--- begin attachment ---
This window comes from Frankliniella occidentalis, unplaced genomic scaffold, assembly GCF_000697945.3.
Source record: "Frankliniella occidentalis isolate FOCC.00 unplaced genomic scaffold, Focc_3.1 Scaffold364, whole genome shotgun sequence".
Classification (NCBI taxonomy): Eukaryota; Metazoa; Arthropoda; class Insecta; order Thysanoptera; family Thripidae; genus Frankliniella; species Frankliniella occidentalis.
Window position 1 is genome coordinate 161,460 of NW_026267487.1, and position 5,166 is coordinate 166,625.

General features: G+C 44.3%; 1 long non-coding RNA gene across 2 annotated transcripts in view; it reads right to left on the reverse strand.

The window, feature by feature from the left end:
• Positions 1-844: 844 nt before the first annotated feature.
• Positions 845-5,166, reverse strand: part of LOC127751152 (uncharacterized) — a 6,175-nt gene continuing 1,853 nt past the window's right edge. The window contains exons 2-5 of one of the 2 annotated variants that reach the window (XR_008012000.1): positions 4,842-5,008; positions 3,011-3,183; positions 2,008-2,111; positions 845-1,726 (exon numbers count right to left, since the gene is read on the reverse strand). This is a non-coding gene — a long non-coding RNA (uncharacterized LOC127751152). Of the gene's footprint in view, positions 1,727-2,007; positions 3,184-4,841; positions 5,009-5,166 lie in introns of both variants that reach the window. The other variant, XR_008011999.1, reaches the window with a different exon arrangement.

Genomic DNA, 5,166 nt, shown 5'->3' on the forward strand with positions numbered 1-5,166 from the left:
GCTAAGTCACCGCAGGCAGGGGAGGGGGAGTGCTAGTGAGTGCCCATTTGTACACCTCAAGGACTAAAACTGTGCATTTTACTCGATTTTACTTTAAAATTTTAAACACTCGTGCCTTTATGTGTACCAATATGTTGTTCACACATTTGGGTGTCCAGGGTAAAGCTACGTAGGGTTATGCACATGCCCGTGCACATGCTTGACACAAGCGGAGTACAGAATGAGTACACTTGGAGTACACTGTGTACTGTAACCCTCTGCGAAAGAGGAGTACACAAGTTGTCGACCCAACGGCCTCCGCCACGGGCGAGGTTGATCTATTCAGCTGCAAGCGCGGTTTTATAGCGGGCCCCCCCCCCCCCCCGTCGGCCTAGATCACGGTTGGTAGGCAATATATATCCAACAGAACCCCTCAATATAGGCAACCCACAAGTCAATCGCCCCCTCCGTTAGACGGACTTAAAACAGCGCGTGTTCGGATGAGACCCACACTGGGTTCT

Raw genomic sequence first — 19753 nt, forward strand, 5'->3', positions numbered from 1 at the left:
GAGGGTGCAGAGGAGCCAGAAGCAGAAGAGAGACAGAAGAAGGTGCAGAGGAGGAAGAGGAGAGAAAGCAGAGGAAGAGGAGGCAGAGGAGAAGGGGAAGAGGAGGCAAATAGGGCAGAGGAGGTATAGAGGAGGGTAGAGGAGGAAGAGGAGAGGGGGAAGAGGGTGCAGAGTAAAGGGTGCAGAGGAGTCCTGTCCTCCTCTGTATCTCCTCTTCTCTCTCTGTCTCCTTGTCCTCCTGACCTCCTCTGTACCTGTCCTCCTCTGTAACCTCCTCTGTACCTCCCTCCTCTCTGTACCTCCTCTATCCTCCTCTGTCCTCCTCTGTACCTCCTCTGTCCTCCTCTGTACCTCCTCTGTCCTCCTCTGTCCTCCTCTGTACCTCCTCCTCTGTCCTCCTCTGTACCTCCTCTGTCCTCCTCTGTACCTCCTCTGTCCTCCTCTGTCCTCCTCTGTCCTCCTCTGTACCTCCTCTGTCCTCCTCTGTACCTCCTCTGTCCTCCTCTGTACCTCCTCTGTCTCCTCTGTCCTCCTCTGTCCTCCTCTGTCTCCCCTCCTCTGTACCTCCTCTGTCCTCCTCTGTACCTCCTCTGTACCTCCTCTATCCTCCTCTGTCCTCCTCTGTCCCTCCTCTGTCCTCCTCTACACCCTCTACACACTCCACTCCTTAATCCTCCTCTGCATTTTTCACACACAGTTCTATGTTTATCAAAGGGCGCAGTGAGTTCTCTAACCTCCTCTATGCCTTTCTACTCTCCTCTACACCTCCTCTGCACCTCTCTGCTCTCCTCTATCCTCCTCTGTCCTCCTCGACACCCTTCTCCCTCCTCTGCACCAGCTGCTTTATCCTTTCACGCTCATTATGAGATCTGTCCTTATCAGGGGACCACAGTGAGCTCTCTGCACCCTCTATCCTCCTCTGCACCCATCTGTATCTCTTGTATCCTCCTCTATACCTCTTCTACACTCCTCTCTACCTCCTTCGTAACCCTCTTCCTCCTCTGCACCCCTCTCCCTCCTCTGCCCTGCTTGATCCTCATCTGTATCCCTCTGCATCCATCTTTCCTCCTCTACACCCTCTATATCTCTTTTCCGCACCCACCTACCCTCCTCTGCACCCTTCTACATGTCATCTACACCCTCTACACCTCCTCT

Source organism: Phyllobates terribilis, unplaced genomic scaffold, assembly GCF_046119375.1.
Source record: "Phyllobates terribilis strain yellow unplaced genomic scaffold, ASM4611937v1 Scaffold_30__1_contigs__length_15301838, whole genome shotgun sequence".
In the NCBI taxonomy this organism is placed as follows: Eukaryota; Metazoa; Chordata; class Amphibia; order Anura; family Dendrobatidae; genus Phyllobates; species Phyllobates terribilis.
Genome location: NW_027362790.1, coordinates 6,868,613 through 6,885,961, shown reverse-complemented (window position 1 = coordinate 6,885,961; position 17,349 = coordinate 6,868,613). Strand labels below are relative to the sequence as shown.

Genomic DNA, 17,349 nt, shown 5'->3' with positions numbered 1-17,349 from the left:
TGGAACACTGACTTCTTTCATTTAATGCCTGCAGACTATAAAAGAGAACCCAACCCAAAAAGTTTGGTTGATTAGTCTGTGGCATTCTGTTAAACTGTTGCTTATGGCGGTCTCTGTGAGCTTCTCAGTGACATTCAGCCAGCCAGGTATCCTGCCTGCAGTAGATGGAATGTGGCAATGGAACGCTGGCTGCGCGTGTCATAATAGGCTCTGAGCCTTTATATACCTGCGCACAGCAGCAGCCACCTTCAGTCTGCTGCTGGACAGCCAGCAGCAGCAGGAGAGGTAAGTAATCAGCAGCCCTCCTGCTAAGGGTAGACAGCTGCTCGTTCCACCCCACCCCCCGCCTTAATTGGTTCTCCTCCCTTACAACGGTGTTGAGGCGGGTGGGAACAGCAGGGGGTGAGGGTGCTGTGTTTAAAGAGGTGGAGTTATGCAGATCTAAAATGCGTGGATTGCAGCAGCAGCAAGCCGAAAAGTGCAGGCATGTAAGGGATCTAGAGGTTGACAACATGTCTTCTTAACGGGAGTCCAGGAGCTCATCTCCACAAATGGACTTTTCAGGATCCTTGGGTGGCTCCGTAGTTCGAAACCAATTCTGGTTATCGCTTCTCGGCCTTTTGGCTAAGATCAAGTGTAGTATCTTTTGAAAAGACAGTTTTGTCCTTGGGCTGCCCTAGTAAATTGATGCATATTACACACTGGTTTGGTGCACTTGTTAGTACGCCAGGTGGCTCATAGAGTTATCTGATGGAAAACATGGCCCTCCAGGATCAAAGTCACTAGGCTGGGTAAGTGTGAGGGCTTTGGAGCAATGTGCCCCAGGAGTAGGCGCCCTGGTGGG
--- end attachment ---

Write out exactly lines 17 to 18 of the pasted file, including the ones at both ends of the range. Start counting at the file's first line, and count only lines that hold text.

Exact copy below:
Genomic DNA, 17,349 nt, shown 5'->3' with positions numbered 1-17,349 from the left:
TGGAACACTGACTTCTTTCATTTAATGCCTGCAGACTATAAAAGAGAACCCAACCCAAAAAGTTTGGTTGATTAGTCTGTGGCATTCTGTTAAACTGTTGCTTATGGCGGTCTCTGTGAGCTTCTCAGTGACATTCAGCCAGCCAGGTATCCTGCCTGCAGTAGATGGAATGTGGCAATGGAACGCTGGCTGCGCGTGTCATAATAGGCTCTGAGCCTTTATATACCTGCGCACAGCAGCAGCCACCTTCAGTCTGCTGCTGGACAGCCAGCAGCAGCAGGAGAGGTAAGTAATCAGCAGCCCTCCTGCTAAGGGTAGACAGCTGCTCGTTCCACCCCACCCCCCGCCTTAATTGGTTCTCCTCCCTTACAACGGTGTTGAGGCGGGTGGGAACAGCAGGGGGTGAGGGTGCTGTGTTTAAAGAGGTGGAGTTATGCAGATCTAAAATGCGTGGATTGCAGCAGCAGCAAGCCGAAAAGTGCAGGCATGTAAGGGATCTAGAGGTTGACAACATGTCTTCTTAACGGGAGTCCAGGAGCTCATCTCCACAAATGGACTTTTCAGGATCCTTGGGTGGCTCCGTAGTTCGAAACCAATTCTGGTTATCGCTTCTCGGCCTTTTGGCTAAGATCAAGTGTAGTATCTTTTGAAAAGACAGTTTTGTCCTTGGGCTGCCCTAGTAAATTGATGCATATTACACACTGGTTTGGTGCACTTGTTAGTACGCCAGGTGGCTCATAGAGTTATCTGATGGAAAACATGGCCCTCCAGGATCAAAGTCACTAGGCTGGGTAAGTGTGAGGGCTTTGGAGCAATGTGCCCCAGGAGTAGGCGCCCTGGTGGG